My response to that question is the same as my response to this commenter: Our own innocence isn’t the point. We live in a culture that remains saturated with racism, and so we are morally obliged to recognize the ways in which we have benefited from that system and to work passionately for its reform. It’s true that Christians should treat everyone we meet with love and respect, as this commenter does. But surely that’s not enough in a country where these senseless murders keep playing out right in front of our eyes. I’m convinced it would not be enough for Jesus Christ. Why is it enough for so many of my fellow white Christians?

‘As if we have nothing to learn from the rest of the world’ — Paul Krugman

Holly in Canada on “The Cult of Selfishness Is Killing America” (July 27):

Here’s the thing: We are in the middle of a global pandemic, not an American pandemic, so the U.S. has the world to look to for examples on how to best control this virus if necessary. In Canada, we were given guidance based on science, advancing stages based on rates of infection in each province so we could safely reopen our economy. The difference is trust, trust that our governments, both federal and provincial, will protect us over petty politics. We have a duty to one another and we are reminded of that duty by our leaders. If you are not willing to do what it takes to protect your entire community, not just your tribe, then you are destined to fail.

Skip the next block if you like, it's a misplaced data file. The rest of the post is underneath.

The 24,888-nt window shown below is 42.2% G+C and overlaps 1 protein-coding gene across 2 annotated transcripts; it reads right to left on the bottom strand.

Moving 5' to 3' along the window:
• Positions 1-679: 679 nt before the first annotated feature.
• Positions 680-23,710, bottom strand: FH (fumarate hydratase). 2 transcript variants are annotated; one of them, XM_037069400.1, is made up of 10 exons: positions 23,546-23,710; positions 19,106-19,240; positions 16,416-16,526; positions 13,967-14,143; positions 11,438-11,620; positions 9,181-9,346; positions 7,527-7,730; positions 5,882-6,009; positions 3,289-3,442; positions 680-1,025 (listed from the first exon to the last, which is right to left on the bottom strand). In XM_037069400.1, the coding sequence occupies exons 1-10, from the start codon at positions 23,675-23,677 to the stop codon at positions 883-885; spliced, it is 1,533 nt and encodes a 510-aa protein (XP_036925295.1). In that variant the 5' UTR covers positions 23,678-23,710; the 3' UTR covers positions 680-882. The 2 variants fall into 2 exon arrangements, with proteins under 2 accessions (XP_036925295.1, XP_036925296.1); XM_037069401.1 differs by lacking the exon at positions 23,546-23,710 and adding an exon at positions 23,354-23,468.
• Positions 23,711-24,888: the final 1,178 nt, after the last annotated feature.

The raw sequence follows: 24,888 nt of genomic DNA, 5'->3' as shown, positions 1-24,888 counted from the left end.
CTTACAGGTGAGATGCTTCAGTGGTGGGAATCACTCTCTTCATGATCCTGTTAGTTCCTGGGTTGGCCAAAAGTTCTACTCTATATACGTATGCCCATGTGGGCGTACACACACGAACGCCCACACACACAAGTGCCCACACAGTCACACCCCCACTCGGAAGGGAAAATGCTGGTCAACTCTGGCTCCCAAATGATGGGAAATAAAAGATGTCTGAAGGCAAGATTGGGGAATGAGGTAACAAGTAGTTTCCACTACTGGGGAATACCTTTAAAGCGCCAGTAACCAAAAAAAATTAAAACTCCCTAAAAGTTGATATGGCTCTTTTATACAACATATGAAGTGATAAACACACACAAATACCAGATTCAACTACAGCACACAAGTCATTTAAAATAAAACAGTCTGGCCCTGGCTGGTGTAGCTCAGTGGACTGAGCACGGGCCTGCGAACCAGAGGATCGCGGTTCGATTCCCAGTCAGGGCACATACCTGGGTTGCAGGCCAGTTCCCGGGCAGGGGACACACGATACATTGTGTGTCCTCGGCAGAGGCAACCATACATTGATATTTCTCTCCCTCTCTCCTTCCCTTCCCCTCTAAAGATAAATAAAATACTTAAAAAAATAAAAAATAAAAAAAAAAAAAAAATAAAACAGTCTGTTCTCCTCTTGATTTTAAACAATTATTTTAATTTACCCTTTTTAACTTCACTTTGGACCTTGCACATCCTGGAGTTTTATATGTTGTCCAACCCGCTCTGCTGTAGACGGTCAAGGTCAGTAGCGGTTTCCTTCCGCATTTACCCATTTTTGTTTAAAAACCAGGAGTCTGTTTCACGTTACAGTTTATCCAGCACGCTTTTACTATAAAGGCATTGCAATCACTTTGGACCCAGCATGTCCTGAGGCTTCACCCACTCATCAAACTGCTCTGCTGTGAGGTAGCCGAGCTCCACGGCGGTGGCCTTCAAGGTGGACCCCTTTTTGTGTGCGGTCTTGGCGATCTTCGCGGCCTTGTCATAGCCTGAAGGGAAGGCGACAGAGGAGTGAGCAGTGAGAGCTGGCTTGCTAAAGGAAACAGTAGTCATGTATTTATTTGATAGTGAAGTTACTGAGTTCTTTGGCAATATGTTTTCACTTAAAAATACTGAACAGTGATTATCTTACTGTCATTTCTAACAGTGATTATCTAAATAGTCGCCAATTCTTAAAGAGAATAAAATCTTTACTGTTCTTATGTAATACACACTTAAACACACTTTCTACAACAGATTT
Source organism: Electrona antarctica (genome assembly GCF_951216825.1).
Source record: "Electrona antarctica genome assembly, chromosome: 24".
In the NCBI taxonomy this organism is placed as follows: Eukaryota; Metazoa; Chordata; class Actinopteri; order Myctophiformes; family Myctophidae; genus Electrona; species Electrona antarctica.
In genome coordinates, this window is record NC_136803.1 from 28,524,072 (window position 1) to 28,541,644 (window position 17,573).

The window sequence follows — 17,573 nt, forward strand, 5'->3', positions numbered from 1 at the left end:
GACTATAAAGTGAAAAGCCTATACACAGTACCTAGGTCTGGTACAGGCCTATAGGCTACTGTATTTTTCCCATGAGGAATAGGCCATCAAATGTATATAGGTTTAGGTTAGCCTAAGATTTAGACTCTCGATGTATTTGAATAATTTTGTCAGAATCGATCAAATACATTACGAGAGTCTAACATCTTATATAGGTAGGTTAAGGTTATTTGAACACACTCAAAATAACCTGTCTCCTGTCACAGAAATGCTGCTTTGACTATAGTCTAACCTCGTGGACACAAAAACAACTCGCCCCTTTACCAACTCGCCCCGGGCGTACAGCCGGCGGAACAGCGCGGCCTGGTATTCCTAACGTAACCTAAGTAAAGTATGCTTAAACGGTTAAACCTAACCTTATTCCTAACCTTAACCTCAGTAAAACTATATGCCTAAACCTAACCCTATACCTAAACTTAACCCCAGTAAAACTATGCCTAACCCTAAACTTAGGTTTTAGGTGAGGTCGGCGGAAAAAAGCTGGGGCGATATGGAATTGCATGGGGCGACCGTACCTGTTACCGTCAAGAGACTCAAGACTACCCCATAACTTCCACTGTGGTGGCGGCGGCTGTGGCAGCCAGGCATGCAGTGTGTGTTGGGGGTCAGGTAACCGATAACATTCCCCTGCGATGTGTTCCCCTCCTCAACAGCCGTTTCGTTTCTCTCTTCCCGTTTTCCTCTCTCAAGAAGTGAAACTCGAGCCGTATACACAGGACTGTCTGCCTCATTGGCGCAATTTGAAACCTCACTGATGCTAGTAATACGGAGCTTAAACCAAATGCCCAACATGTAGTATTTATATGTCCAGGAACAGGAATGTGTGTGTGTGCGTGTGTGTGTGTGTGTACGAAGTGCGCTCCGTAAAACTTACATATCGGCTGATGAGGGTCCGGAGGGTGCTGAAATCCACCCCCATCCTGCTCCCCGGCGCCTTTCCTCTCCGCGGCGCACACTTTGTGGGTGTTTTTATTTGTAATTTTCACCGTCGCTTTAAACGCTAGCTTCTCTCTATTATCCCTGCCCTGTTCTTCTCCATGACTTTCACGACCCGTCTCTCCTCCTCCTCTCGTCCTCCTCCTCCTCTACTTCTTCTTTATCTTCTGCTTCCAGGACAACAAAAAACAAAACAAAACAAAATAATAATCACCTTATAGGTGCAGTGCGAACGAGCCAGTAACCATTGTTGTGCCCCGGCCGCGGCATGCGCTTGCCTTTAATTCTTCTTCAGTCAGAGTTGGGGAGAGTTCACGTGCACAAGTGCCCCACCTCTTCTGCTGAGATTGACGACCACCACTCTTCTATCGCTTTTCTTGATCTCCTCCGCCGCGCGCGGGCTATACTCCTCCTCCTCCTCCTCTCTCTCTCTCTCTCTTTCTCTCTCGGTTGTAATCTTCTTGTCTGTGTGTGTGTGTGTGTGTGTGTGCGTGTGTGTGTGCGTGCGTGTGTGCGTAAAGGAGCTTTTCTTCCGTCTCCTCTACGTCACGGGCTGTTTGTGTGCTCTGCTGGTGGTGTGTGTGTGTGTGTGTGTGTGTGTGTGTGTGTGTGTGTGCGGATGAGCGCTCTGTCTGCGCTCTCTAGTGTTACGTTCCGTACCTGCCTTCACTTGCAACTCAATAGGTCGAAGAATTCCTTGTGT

Paul: This gets at one of my enduring gripes about the way we discuss policy in America — namely, as if we have nothing to learn from the rest of the world. It’s not just the presumption of American superiority — I still run into people who are sure that we have the world’s highest life expectancy, when we actually die a lot younger than people in other rich countries. It’s the way we don’t learn from policy successes abroad. It’s not just the pandemic: Every other advanced country has universal health care, yet we talk as if that’s an unattainable goal. These days, nations are the laboratories of democracy, but we’re too insular to learn from their experience.

‘Was it possible to cover this territory without making readers want to throw themselves out a window?’ — Gail Collins

Scott O’Pottamus in Right Here On The Left on “Vote for Trump’s Worst!” (Aug. 5):

Ms. Collins,